Clondalkin Round Towers producing young leaders through DEYLI
By John Harrington
If someone in Round Towers, Clondalkin approaches club secretary Sharon Jordan looking for help with some initiative, from underage coaching to Go Games refereeing to supervising a youth disco, she immediately refers them to what she calls her ‘go-to people’.
The ‘go-top people’ are a group of 42 teenagers, all of them graduates of the Dermot Earley Youth Leadership Initiative (DEYLI) over the last two years.
In partnership with Foróige and The University of Galway, The DEYLI seeks to empower GAA members aged 15 to 18 years-old to make a positive difference in their club, county, and communities through values-based leadership.
The GAA is currently seeking new applications for the DEYLI, and it’s been such a positive experience for Round Towers Clondalkin that Sharon Jordan doesn’t hesitate to recommend other clubs also take it on.
“I'd highly recommend it, I just think it's a huge opportunity for clubs and for the young people themselves,” she told GAA.ie.
"The young people just really bought into it in terms of participation and the energy they brought to it.
“The way we packaged it was that it would involve things that you don't learn in school.
“We have a lot of people involved who play sports, obviously, because we're a GAA club, but the other aspect we stressed was that not all players will make panels or be your number one star, but to be able to have leadership skills that impact positively on the community or in other parts of your life is really valuable.
“It's been really, really positive. The buzz around the club about it, the mentors buying into it, the enthusiasm of the people who’ve taken part.”
During the DEYLI programme the young GAA members gain aptitudes in essential leadership skills in a safe and supportive environment.
Module one focuses on the individual and their leadership skills, building their self-awareness, community skills, values, and communication skills, and module two focuses on their ability to lead as part of a team enabling them to cultivate their skills further.
Jordan has seen at first-hand how it’s been a very confidence-building process for the young people who take part.
“Over the two years I would have noticed that they'd come in quite quiet in week one and week two.
“I remember two girls in particular in our first year who were very shy, and then after a few weeks they were both confident enough to individually approach me to ask for help. They were applying for jobs and wanted to put me down as a reference.
“Building their confidence is a huge part of it. Their communication skills also improve, and to watch them blossom from Night 1, Week 1, when we're telling them all these things that they're going to have to be doing, to watch them eight weeks later when they've done 15 hours of the module and have given an individual presentation, is just hugely satisfying.
“That individual presentation is only two minutes, but they all say at the start, 'I'll never be able for this', but then they all knock it out of the park. All of them.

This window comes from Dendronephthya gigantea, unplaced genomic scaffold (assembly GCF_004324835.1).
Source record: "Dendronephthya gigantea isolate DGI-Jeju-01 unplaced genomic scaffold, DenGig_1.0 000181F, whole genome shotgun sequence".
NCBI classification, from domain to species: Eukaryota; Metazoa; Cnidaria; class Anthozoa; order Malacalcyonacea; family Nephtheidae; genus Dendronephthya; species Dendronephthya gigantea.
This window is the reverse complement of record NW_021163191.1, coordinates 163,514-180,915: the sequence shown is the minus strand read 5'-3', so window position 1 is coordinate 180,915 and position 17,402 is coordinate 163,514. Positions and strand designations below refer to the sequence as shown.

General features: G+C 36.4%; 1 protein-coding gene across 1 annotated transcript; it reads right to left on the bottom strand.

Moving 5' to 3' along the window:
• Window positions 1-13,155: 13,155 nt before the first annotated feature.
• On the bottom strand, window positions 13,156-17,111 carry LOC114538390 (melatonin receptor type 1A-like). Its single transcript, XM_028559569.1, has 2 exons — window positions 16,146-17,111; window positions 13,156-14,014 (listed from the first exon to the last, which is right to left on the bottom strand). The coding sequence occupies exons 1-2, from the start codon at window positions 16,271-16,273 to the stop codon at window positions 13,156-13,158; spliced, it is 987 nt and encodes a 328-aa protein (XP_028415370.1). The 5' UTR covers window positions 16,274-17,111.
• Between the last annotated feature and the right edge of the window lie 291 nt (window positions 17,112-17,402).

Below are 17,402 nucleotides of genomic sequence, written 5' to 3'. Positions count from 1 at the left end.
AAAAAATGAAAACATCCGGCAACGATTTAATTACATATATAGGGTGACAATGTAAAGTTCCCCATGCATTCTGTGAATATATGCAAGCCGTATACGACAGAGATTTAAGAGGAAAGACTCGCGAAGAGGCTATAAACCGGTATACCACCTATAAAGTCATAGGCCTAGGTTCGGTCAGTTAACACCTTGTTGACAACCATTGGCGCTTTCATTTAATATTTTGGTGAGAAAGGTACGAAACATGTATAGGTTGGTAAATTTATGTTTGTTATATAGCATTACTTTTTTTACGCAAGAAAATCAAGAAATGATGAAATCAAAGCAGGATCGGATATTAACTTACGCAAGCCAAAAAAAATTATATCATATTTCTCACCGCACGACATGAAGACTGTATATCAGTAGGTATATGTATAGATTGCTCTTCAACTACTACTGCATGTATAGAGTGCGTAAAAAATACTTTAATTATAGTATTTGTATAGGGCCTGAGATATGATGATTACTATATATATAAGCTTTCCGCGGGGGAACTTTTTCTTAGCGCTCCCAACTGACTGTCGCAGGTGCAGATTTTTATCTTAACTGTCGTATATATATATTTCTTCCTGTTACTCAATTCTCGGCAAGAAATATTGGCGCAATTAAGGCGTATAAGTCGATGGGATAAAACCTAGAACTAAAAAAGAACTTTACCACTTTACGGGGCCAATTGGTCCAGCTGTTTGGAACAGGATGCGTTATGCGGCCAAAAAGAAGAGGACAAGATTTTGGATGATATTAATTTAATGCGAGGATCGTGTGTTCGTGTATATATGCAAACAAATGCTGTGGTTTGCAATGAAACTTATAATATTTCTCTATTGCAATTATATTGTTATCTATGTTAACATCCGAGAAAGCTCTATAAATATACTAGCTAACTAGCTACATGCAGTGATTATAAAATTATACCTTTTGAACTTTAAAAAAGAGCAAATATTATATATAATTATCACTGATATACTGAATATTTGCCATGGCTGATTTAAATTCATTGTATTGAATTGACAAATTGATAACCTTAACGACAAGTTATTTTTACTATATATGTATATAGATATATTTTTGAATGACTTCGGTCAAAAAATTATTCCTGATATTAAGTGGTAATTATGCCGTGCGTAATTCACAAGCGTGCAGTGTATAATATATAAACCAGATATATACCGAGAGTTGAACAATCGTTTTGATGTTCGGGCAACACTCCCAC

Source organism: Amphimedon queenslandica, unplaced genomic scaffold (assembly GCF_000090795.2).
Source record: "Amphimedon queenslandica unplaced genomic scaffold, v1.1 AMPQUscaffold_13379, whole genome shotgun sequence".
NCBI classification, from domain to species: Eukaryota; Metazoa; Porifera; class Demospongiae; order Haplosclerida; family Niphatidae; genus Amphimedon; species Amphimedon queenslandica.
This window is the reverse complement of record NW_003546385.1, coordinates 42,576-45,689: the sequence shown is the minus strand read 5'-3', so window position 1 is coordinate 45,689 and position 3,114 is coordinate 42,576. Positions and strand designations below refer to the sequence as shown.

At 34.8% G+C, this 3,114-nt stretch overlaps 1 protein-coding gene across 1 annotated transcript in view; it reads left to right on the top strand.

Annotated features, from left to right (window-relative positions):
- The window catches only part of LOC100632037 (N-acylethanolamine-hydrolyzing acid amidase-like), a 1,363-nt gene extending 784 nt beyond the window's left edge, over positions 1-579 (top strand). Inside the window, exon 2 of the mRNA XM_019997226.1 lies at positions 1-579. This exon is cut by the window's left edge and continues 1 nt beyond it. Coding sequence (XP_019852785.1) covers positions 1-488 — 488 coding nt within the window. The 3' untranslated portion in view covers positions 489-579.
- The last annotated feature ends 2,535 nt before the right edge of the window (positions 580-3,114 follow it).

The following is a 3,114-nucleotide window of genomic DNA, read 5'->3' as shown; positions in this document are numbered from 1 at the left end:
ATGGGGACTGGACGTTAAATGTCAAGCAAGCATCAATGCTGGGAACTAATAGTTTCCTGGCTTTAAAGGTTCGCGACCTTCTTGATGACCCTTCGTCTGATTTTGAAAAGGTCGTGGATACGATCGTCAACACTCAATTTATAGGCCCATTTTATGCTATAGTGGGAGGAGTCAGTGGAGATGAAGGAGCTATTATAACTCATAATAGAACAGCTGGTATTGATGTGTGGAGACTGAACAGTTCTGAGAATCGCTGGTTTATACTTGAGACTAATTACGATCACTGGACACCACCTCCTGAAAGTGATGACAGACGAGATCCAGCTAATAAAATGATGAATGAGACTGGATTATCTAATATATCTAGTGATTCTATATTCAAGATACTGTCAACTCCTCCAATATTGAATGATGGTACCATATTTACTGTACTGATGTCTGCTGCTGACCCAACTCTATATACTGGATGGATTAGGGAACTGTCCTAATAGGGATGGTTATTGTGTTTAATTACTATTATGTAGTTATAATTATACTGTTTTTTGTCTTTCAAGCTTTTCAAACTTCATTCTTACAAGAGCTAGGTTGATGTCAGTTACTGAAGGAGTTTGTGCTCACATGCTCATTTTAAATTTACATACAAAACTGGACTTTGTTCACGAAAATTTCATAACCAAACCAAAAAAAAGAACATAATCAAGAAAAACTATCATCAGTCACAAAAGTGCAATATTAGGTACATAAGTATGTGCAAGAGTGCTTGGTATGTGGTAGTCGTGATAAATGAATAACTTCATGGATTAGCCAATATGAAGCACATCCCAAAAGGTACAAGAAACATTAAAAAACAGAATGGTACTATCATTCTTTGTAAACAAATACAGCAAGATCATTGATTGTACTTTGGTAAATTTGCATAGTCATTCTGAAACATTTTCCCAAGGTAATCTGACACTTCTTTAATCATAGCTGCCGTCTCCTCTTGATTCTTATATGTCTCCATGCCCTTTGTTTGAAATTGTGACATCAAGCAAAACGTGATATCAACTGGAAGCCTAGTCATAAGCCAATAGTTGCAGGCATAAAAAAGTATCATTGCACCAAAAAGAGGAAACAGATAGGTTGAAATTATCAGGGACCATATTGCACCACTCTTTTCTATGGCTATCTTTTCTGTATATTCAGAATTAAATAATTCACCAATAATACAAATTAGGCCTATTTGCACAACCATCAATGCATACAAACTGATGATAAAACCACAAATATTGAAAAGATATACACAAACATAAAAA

“They have time and space to build their confidence and really contribute, that’s a huge part of doing the Dermot Earley.”
Module three of the DEYLI focuses on individual leadership aspirations and offers the participants the opportunity to lead their own project within their community from conception to completion.
“One of our young girls did her project on the drop-out rate of young girls in sport,” says Jordan.
“It culminated in a presentation to our club mentors and they were blown away by it. One coach remarked that if we had brought in a consultant to do this work and research we wouldn't have gotten the kind of information and honest feedback that she had gotten. There were very clear things that I could see mentors had taken away that night as learnings they could put immediately into practice with a team of young girls.
“There were Ukrainian refugees in a local hotel so another girl organisd a teddy-bear drive and people in the club donated teddy-bears for the children in the hotel, and that ended up being covered by our local paper.
“Another good one was an internet safety awareness presentation. We got our U-9 and U-10 boys and girls teams into the clubhouse for that chat.
“Not only did the young lad who organised that have to give the presentation, he also had to ring the internet company, arrange the venue through the club, check the sound, all that sort of stuff. So, it's their responsibility from beginning to end of all the projects, and that's a great learning and confidence-building experience.
“A couple of young people took teams and taught them specific skills or drill. We had a young guy who was a goalkeeper and he took younger teams for goal-keeping drills and skills and that was hugely positive and he continues to do them. We've also had young people organising community clean-up drives.
“We had another girl who organised a mother and baby group in a local library and she got a speech-therapist in for that to show how you can help young children develop orally.
“We've had 40 projects and they've been excellent. And every single person who started the DEYLI finished it. It's just been so positive.”
The upcoming training dates for the Dermot Earley Youth Leadership Initiative are below:
Wednesday 13th Sept and Monday 18th Sept all at 6.30pm to 9.30pm
Friday 6th October at 6.30pm to 9.30pm and Saturday 7th October 10am to 4pm
Friday 3rd November at 6.30pm to 9.30pm and Saturday 4th November 10am to 4pm
Anyone interested in being trained as a facilitator can register using the Dermot Earley Youth Leadership Initiative 2023 registration form HERE.
For further information contact National Community & Health Coordinator, Stephen Quinn, Stephen.Quinn@gaa.ie